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Decision No. 18,409

Appeal of G.H., on behalf of his child, from action of Section III of the New York State Public High School Athletic Association, Inc. regarding participation in interscholastic athletics.

Decision No. 18,409

(May 16, 2024)

Bond, Schoeneck & King, PLLC, attorneys for respondent, Kate I. Reid, Esq., of counsel

ROSA., Commissioner.--Petitioner appeals from an action of Section III of the New York State Public High School Athletic Association, Inc. (“NYSPHSAA” or “Section III”)[1] allegedly denying his child (the “student”) a transfer waiver.  The appeal must be dismissed.

Until April 2023, the student attended a nonpublic school in the West Genesee Central School District, where he played soccer and basketball.  Petitioner subsequently enrolled the student in a nonpublic school located in the Onondaga Central School District for the 2023-2024 school year. 

Petitioner claims that, on August 30, 2023, he was “officially informed of [the student’s] ineligibility to participate” in interscholastic soccer and basketball during the 2023-2024 school year due to NYSPHSAA’s transfer rule.  This rule provides that a student who transfers schools without a corresponding change in the residence of his or her parents is ineligible to participate in any interscholastic contest in a particular sport for one year if that student participated in that sport as a high school student in the year immediately preceding the transfer (see NYSPHSAA Bylaws and Eligibility Standards Rule 30; Appeal of the Bd. of Educ. of the City Sch. Dist. of the City of Buffalo, 62 Ed Dept Rep, Decision No. 18,268).

Petitioner alleges that he “inquired about submitting a transfer waiver,” and received an “official response” from the executive and assistant directors of NYSPHSAA that “the transfer waiver … would not be approved.”[2]  This appeal ensued.  Petitioner’s request for interim relief was denied on September 15, 2023. 

Petitioner requests that the student be permitted to participate in interscholastic athletics during the 2023-2024 school year via a waiver of the transfer rule.

NYSPHSAA argues that the appeal should be dismissed for lack of standing and failure to exhaust administrative remedies.  On the merits, NYSPHSAA contends that the student does not qualify for a waiver due to hardship.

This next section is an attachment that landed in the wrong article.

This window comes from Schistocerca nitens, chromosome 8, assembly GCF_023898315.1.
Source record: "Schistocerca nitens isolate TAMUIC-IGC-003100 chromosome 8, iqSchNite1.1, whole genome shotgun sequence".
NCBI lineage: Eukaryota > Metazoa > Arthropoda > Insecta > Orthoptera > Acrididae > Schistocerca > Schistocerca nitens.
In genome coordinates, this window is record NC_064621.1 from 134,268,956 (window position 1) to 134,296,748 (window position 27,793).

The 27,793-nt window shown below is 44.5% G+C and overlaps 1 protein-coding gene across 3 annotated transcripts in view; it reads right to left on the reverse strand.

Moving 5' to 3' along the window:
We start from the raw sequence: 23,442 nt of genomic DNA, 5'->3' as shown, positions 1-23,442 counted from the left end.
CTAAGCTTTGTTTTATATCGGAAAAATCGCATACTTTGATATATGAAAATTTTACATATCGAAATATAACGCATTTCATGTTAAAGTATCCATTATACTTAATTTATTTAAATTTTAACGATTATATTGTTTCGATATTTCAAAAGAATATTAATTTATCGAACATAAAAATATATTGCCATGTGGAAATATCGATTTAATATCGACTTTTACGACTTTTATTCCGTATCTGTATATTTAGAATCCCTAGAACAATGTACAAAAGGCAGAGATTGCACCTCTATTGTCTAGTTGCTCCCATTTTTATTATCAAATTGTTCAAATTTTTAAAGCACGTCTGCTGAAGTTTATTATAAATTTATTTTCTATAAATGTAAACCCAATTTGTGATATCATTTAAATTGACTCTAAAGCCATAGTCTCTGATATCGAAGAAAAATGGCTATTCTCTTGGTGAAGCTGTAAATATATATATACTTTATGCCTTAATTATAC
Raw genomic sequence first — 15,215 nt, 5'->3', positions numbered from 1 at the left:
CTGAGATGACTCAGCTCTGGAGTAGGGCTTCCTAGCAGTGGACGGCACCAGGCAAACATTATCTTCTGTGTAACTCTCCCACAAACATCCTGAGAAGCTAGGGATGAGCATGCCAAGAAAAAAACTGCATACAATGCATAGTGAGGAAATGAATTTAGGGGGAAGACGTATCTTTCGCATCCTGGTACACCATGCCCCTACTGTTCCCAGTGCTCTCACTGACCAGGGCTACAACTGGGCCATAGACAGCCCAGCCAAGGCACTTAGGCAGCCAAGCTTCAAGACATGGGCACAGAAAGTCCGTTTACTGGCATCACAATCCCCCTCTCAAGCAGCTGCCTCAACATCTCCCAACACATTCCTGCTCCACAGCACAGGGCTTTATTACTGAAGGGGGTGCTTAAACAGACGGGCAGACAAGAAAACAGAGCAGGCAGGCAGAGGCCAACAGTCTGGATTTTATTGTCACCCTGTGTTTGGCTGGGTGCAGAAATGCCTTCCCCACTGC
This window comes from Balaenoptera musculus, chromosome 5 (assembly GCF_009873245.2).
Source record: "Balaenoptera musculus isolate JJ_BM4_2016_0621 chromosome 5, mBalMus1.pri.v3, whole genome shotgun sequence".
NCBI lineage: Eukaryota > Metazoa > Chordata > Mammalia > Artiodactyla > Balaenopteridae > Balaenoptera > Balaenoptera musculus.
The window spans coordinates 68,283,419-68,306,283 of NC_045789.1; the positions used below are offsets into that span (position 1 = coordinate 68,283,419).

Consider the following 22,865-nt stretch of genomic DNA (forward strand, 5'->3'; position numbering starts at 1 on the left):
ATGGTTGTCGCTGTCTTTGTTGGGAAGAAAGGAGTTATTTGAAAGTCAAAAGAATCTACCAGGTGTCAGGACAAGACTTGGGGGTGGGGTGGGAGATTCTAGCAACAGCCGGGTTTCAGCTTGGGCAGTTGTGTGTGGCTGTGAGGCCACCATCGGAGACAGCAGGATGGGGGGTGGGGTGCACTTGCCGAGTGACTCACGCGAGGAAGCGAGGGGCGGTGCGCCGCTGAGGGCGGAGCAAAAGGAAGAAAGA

The appeal must be dismissed as premature.  The Commissioner will not render an advisory opinion on an issue before it becomes justiciable (Appeal of Frey, 57 Ed Dept Rep, Decision No. 17,308; Appeal of B.R. and M.R., 48 id. 291, Decision No. 15,861).  The Commissioner’s jurisdiction pursuant to Education Law § 310 is appellate in nature, and an action is not ripe for review by the Commissioner until it is final and results in an actual, concrete injury (Appeal of Kerley, 60 Ed Dept Rep, Decision No. 17,915; Appeal of M.P., 59 id., Decision No. 17,848; Appeal of Parris, 51 id., Decision No. 16,261; see generally Matter of Gordon v Rush, 100 NY2d 236, 242 [2003]).

In an appeal to the Commissioner, a petitioner has the burden of demonstrating a clear legal right to the relief requested and establishing the facts upon which he or she seeks relief (8 NYCRR 275.10; Appeal of P.C. and K.C., 57 Ed Dept Rep, Decision No. 17,337; Appeal of Aversa, 48 id. 523, Decision No. 15,936; Appeal of Hansen, 48 id. 354, Decision No. 15,884). 

There is no evidence in the record that petitioner or the student’s nonpublic school applied to Section III for a transfer waiver.  While petitioner alleges that he received an “official” denial of his request for a waiver, he acknowledges that he merely “inquired about submitting” such a request.  NYSPHSAA’s executive director submits an affidavit in which he avers that he only became aware of this matter when he was served with the petition in this matter.  Petitioner did not include any evidence to support his assertions and did not submit a reply.  Additionally, there is no basis in the record to conclude that this appeal was constructively denied (see Appeal of a Student with a Disability, 58 Ed Dept Rep, Decision No. 17,445).  Thus, petitioner has failed to demonstrate that respondent made a final determination from which he could appeal.  Accordingly, the appeal must be dismissed as premature (Appeal of Lee, 58 Ed Dept Rep, Decision No. 17,506; Appeal of C.D. and A.D., 58 id., Decision No. 17,500).

In light of this determination, I need not address the parties’ remaining contentions.




[1] NYSPHSAA is a voluntary association of schools that provides a central organization through which students may compete in interscholastic athletics.  Section III is a subdivision of NYSPHSAA.  The school the student attended when this appeal was commenced is a member of Section III.  In addition to the provisions of Commissioner’s regulation section 135.4 governing interscholastic athletic competition, NYSPHSAA member schools are governed by NYSPHSAA’s rules.


[2][2] Petitioner also asserts that the athletic director of the nonpublic school informed him of this determination.